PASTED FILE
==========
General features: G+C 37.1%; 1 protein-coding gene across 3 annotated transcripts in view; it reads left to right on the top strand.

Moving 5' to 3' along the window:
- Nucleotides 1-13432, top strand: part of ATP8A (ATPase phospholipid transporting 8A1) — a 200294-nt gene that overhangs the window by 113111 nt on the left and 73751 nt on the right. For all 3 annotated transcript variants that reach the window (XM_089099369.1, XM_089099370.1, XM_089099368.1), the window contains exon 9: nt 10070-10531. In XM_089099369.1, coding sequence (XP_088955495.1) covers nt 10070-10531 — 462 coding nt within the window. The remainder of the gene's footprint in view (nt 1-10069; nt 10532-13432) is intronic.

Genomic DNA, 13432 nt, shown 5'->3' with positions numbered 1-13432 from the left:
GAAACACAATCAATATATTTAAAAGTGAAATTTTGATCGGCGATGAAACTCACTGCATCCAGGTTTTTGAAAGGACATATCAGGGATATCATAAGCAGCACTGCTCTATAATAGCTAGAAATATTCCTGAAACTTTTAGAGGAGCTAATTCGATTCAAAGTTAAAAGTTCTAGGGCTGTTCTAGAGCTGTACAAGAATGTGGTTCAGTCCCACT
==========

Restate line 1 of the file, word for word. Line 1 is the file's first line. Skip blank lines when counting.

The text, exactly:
General features: G+C 37.1%; 1 protein-coding gene across 3 annotated transcripts in view; it reads left to right on the top strand.